Energy Connoisseur Speaker System 
Home Theater Loudspeakers Speaker Systems
Written by Bryan Dailey   
Friday, 01 October 2004

Introduction and Set-up
For those of you who love the look and open sound of a pair of attractive, high-performance floor-standing speakers flanking your video display, the Energy Connoisseur line has several new options for you to choose from. This review system consists of a pair of $750 C-5 floor-standing speakers, a $400 C-C1 Center Channel, a pair of $400 C-R1 Rear Channels and the small but powerful $500 S8.2 Subwoofer. Only the Veritas series offers higher performance than the Connoisseurs in the Energy lineup of speakers.

I don’t have a very large living room, so when the boxes arrived at the Audio Video Revolution offices, I was pleasantly surprised to see that I could fit the entire system into my compact car. I love monster speakers that can rock an amphitheater as much as the next guy, but I could tell that these reasonably-sized Energy speakers were going to be a good fit to my room from the moment they were being lowered from the delivery truck. Opening the boxes, the new speaker smell wafted up as the amount of care put into the design and build of these speakers became obvious. My Black Ash-colored review speakers were not drop dead gorgeous, yet they were right on par with, if not better aesthetically than, some of the value-oriented speakers that I have reviewed recently, including similarly priced offerings from Polk and Paradigm. Most of the speakers in the Connoisseur line are also available in a much nicer Canadian Maple finish that reviewer Brian Kahn found to be very much to his liking when he reviewed the smaller C-5 as a stereo system. All of the speakers in the Connoisseur line have MDF (medium density fiberboard) enclosures and standard spade-type plugs on the rear for easy installation of most types of speaker cables.

All but two speakers in the Connoisseur line (the C-R1 and C-R3) are magnetically shielded, so placement near TV monitors is not an issue. They also all feature one-inch chambered aluminum dome tweeters, dual baffle structure with Spherex injection molded front baffles and injection molded homopolymer woofer cones that have concave dust caps.

The Energy S8.2 subwoofer features a true 100-watt RMS continuous amplifier behind a long-throw eight-inch woofer. For my room, this small sub has an excellent blend of speed and depth. A sculpted, front-mounted vent reduces noise and offers placement flexibility and the front-mounted controls make it easy to tweak the volume and crossover points.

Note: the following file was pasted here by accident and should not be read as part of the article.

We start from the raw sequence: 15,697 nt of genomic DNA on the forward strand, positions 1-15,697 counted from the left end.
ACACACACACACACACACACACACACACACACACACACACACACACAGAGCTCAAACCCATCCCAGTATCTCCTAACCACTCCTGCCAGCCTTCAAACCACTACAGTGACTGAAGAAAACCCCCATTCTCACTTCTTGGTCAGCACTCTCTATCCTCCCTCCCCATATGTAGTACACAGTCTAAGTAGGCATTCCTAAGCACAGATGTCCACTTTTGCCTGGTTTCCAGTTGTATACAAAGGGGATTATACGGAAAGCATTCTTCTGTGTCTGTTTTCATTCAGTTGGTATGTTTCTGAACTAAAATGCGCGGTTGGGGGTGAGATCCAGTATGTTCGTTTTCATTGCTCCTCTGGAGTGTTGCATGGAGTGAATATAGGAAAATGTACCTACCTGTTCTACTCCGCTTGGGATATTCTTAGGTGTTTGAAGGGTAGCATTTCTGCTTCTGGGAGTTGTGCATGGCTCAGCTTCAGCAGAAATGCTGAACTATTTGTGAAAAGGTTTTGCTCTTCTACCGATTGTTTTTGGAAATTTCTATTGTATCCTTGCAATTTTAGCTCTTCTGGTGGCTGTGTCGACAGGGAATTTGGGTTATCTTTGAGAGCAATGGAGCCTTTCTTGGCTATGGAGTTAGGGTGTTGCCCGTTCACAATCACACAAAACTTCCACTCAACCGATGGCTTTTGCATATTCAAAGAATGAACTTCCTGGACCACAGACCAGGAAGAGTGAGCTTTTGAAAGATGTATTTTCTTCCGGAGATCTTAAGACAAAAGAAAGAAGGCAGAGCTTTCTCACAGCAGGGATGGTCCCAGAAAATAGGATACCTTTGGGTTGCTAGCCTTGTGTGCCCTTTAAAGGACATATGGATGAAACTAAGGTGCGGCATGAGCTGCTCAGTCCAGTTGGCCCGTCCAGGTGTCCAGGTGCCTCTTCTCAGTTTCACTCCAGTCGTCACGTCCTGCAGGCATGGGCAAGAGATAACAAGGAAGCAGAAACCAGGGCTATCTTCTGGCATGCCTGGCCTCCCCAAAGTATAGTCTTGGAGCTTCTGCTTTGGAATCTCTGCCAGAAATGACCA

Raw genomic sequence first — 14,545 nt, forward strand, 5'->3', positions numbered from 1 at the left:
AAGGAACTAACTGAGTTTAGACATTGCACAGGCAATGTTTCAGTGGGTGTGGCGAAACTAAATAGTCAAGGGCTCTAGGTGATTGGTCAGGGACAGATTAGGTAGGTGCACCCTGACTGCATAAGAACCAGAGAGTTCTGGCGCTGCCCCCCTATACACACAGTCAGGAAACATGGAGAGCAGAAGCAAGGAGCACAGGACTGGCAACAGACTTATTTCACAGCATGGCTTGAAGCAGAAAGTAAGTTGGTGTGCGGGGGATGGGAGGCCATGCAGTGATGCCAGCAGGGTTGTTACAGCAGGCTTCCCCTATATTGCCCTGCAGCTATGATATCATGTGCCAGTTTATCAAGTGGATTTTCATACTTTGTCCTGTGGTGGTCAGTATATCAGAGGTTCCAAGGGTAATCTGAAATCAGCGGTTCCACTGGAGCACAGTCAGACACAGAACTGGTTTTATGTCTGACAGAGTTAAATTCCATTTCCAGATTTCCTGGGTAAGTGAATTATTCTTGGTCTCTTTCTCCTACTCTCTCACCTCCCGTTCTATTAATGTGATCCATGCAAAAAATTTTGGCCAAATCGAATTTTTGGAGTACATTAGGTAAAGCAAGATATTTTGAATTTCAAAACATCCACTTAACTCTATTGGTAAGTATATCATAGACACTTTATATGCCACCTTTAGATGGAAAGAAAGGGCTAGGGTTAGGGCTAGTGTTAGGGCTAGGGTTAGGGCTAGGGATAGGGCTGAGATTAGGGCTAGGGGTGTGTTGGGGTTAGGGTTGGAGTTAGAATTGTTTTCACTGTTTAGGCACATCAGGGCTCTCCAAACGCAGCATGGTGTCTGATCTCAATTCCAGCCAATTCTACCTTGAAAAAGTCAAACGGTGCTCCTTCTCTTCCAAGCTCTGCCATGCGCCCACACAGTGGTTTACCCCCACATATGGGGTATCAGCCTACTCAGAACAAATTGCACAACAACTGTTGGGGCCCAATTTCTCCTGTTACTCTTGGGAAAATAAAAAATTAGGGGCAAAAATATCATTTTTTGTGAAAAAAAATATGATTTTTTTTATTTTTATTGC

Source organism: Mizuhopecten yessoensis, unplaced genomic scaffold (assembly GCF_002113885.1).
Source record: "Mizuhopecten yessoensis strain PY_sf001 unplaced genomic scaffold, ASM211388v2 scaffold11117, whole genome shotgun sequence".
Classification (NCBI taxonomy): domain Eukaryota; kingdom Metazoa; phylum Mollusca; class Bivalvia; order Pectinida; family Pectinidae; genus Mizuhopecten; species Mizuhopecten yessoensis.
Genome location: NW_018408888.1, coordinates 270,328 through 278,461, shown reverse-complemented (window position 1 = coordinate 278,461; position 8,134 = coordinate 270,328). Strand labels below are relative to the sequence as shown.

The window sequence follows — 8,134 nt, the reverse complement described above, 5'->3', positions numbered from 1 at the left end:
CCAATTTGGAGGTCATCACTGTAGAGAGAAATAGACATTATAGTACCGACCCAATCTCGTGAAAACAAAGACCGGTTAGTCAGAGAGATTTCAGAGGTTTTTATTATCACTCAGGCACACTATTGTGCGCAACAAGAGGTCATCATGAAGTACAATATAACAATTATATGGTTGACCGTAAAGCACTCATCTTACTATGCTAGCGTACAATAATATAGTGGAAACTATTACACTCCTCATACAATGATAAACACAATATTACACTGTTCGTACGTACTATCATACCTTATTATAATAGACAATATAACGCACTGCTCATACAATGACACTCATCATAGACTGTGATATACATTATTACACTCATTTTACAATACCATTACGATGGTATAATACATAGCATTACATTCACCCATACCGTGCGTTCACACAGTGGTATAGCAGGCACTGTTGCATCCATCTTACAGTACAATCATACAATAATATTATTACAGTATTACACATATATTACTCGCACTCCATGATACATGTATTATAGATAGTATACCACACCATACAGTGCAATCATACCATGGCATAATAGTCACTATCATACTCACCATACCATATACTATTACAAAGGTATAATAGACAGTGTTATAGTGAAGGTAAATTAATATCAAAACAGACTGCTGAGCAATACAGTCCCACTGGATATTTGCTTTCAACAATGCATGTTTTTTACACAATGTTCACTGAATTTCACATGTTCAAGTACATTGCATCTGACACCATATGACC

To make sure the front speakers stay put, Energy has provided small plastic “fins” that attach to the base of the floor-standing C-5s. They are reminiscent of the fins of a silver ‘57 Chevy. They were easy to install and actually blended well with my gray carpet.

The small C-R1 rear channels feature a bi-pole design and were absolutely a breeze to mount on my walls behind my couch. They were created to use the room’s boundaries as reflective surfaces to give them a sound that is much larger and more encompassing than you would expect from a speaker this small. My review samples were black to match the other speakers. However, they are also available in the Canadian Maple/silver color combo or all-white to blend in with most walls. They are small enough that you might opt for the white ones if you have white walls. Even if your mains and center channel are black, the C-R1s are so small that you might even forget they are there. Rears channels, in my opinion, are better heard than seen.

The C-C1 center channel is a good match for any of the speakers in the Connoisseur line, with dual five-and-a-half-inch woofers on each side and a one-inch aluminum dome tweeter in the exact center of the speaker cabinet. Thanks to its front venting, you can place the C-C1 in a cabinet and it will not sound like your movie’s dialogue is emanating from a cave. For my system, I simply added some rubber feet to the speaker and placed it on my TV. I will be changing my theater set-up soon and may have to put the center speaker in a cabinet, so it’s good to know that Energy’s designers thought ahead to make sure they minimized the problems that come with putting a center channel into a tight, enclosed spot.

On all of the speakers in this system, I found the clever method of mounting the speaker’s grilles with a system of small magnets to be ingenious. A series of small round magnets surround the faceplates of each of the speakers and you can easily pop on or remove the grilles without wearing out Velcro or breaking/losing plastic clips. I thought that the magnet to magnet connections might cause the grille cloths to buzz at certain frequencies, but now, with well over 50 hours of listening and television viewing under my belt with these speakers, I have not yet once heard the faintest hint of a rattle due to the speakers’ covers.

Movies and Music
Thanks to celebrities like Ben Affleck and Toby Maguire, poker has become the hottest trend in Hollywood since Kabbalah. To capitalize on this new craze, Miramax has re-issued a special edition DVD of the Matt Damon and Edward Norton poker movie “Rounders” (Miramax). When auditioning a pair of speakers in a home theater setting, I always make sure to use at least one dialogue-heavy film. If you have never been to a card casino, such as the Bicycle Club in Los Angeles, the first thing you hear when entering the main card room is a swarm of clinking chips as thousands of players nervously fiddle with their bankrolls. This same subtle sound comes through crystal clear on the Energy system, as Damon’s character Mike McDermott and Teddy KGB, played by John Malkovich with an over-the-top Russian accent, square off in the opening scene in a dark underground N.Y. poker room. “Rounders” is filled with some rapid-fire dialogue, with many poker terms that can be hard to pick up on, so having a quality center channel when watching this DVD is a real plus. Norton’s character, Lester “Worm” Murphy, a fast-talking conman, fresh out a stint in the county jail, pulls out all the stops to get his pal Mike (who has given up the poker life to focus on law school) back to the card rooms. As Norton goes on his rant about how fun it is to “check raise stupid tourists” at the Taj Mahal, the C-C1 center channel made it easy to follow the dialogue. I’ve seen the film several times using other comparable speakers and, with the Energies hooked up in my theater, I felt like I was getting a real-world refresher course in poker lingo.